Research Papers

Using Topology Optimization to Numerically Improve Barriers to Reverse Engineering

[+] Author and Article Information
Devin D. LeBaron

Graduate Research Assistant
e-mail: dblebaron@gmail.com

Christopher A. Mattson

Associate Professor
e-mail: mattson@byu.edu
Department of Mechanical Engineering,
Brigham Young University,
Provo, UT 84602

1Corresponding author.

Contributed by the Design Automation Committee of ASME for publication in the JOURNAL OF MECHANICAL DESIGN. Manuscript received February 26, 2013; final manuscript received October 19, 2013; published online December 11, 2013. Assoc. Editor: Shinji Nishiwaki.

J. Mech. Des 136(2), 021007 (Dec 11, 2013) (8 pages) Paper No: MD-13-1100; doi: 10.1115/1.4025962 History: Received February 26, 2013; Revised October 19, 2013

Here explored is a method by which designers can use the tool of topology optimization to numerically improve barriers to reverse engineering. Recently developed metrics, which characterize the time (T) to reverse engineer a product, enable this optimization. A key parameter used in the calculation of T is information content (K). The method presented in this paper pursues traditional topology optimization objectives while simultaneously maximizing K, and thus T, in the resulting topology. New aspects of this paper include algorithms to (1) evaluate K for any topology, (2) increase K for a topology by manipulating macroscale geometry and microscale crystallographic information for each element, and (3) simultaneously maximize K and minimize structural compliance (a traditional topology optimization objective). These algorithms lead designers to desirable topologies with increased barriers to reverse engineering. The authors conclude that barriers to reverse engineering can indeed be increased without sacrificing the desirable structural characteristic of compliance. This has been shown through the example of a novel electrical contact for a consumer electronics product.

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Grahic Jump Location
Fig. 1

Design domain used for all the examples in Sec. 2. Dimensions are 60 units in the horizontal direction and 30 units in the vertical direction. The design domain corresponds to half the MBB-beam.

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Fig. 2

Representation of how method describes voids. (a) Benchmark A. This is the solution to the topology optimization problem without attempting to add information content. This will be used for comparison to other isotropic examples. C¯A = 100 and K¯A = 100. (b) Convex hull representation of voids in Fig. 2(a)

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Fig. 3

An example of using different microstructure orientations in a topology. Each unique orientation adds 1 piece of information content. In this example information content (K) has been increased by 7.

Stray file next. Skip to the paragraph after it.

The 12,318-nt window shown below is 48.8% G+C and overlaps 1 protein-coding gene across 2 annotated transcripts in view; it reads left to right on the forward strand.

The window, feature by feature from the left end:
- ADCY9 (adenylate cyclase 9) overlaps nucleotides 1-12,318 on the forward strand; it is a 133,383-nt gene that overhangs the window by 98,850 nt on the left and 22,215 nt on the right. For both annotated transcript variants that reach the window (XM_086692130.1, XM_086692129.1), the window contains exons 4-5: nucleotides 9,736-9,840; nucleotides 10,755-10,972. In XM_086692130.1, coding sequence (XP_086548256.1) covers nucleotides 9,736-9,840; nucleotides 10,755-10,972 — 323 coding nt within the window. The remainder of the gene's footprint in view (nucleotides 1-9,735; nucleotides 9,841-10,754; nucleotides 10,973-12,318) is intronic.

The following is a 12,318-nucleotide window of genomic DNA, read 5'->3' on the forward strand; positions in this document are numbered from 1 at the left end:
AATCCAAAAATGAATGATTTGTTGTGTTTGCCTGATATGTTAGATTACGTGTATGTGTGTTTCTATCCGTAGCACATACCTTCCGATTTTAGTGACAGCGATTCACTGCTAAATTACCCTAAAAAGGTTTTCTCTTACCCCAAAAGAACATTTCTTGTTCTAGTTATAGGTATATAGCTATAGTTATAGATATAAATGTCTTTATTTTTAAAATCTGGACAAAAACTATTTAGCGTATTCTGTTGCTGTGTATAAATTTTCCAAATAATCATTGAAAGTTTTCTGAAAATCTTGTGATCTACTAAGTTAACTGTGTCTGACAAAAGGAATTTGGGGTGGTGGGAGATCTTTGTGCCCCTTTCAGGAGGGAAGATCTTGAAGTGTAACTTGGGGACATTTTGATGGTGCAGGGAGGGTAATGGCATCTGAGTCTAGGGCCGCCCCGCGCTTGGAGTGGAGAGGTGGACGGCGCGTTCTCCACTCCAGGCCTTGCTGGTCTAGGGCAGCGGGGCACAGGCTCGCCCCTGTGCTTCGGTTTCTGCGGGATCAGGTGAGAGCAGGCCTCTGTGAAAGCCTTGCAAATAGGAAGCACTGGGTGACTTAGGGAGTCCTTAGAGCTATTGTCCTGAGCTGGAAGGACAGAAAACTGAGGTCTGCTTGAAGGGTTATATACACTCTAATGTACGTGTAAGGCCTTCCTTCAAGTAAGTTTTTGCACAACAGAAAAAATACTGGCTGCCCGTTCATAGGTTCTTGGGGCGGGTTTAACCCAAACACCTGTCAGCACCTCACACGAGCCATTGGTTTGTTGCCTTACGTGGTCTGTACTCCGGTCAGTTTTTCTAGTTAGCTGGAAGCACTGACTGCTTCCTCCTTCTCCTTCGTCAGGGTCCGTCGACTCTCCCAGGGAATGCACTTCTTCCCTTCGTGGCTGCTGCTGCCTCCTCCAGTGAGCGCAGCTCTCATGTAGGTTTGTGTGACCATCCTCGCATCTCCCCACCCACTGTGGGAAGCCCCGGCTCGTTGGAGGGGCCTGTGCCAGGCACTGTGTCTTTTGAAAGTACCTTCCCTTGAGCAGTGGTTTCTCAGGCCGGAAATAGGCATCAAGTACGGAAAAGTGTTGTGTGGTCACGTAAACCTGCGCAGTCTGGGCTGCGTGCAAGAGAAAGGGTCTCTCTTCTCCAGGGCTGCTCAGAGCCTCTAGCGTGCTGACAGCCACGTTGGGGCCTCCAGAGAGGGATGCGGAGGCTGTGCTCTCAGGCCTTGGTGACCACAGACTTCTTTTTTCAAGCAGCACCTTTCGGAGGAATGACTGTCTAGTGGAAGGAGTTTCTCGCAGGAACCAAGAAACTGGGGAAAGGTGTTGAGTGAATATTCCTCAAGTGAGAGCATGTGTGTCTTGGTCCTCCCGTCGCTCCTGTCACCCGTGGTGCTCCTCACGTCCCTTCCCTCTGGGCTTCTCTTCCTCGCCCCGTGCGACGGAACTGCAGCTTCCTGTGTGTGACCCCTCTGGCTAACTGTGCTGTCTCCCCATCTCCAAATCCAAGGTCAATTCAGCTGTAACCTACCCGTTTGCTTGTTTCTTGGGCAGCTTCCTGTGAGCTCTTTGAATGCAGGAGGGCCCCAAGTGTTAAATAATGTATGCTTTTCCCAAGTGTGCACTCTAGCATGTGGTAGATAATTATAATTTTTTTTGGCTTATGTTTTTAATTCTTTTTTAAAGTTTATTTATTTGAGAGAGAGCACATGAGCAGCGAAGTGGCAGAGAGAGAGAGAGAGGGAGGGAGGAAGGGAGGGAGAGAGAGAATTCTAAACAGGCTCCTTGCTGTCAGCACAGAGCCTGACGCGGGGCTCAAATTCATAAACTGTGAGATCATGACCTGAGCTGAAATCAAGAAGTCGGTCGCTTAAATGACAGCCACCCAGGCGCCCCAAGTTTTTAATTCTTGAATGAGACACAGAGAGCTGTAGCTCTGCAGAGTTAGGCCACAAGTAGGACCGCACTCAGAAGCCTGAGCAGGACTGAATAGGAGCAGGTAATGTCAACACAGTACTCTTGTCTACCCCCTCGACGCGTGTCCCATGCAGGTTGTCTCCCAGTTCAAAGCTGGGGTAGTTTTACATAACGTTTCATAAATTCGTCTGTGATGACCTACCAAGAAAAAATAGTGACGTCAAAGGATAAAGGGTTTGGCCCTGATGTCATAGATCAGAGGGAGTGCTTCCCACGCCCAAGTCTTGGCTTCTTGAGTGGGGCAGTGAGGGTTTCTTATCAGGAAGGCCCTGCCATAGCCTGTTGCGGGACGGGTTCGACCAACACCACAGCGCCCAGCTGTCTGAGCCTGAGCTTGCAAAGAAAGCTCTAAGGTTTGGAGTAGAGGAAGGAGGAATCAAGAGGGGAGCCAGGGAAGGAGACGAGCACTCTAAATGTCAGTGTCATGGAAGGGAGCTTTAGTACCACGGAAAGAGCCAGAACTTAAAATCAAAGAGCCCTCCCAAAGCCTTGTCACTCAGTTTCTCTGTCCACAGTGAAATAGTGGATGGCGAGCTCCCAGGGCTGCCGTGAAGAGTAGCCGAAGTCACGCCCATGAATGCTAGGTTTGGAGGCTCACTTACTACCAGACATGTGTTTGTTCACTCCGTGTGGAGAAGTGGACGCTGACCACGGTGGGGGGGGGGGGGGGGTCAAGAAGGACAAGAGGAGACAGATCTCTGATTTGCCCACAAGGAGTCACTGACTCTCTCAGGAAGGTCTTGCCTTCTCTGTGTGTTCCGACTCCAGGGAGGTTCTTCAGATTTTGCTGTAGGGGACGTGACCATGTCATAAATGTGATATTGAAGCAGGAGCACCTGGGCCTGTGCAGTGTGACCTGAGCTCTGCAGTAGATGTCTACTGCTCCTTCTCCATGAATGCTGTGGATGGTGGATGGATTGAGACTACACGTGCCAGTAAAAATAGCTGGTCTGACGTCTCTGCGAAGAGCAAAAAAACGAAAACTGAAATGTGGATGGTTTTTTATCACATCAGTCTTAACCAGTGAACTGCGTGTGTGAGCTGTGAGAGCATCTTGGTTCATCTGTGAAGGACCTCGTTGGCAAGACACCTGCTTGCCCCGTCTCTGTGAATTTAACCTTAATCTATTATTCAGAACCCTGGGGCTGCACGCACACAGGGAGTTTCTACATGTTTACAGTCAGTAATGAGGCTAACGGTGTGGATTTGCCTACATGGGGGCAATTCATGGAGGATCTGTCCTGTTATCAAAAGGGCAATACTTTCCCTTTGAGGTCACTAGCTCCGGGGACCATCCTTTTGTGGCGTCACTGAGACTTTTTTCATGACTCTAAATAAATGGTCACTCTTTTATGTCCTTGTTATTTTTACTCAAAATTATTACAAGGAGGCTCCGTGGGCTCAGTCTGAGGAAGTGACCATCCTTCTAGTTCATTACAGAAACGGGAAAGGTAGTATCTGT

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Fig. 4

Use of voids to increase information content. (a) Design domain with 5 equally spaced voids in an attempt to complicate the geometry (b) Resulting topology using the design domain in Fig. 4(a). C¯A = 125 and K¯A = 234. Where C¯A = (C/CA*100) and K¯A = (K/KA*100). C and K are evaluated from this topology, and CA and KA represent the C and K of the benchmark topology in Fig. 2(a).

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Fig. 5

Result of individually orienting the microstructure at each element. (a) Benchmark B. A topology optimization using a uniformly oriented anisotropic material. C¯B = 100 and K¯B = 100. Examples using an anisotropic material will be compared to this benchmark. (b) A topology optimization result using an anisotropic material that is optimally oriented at each element. C¯B = 78 and K¯B = 115

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Fig. 6

Flow chart summarizing the algorithm that finds the optimal placement of the voids

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Fig. 7

Resulting topology from using four voids and allowing them to move their location and size to find an optimum solution. C¯A = 134 and K¯A = 192.

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Fig. 8

Design domain with one element highlighted. This elements microstructure orientation is determined by the value of Θ.

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Fig. 9

Design domain for the novel electrical contact

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Fig. 10

Case 1:(Benchmark C) Uniformly oriented Topology with no forced voids. C¯C = 100 and K¯C = 100.

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Fig. 11

Case 2: Uniformly oriented topology with 4 forced voids that have been optimally located and sized. C¯C = 109.5 and K¯C = 192.

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Fig. 12

Case 3: Optimally oriented topology with no forced voids. C¯C = 71 and K¯C = 132

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Fig. 13

Case 4: Optimally oriented topology with 4 forced voids that have been optimally located and sized. C¯C = 79 and K¯C = 250.

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Fig. 14

3D Model of the design in case 4



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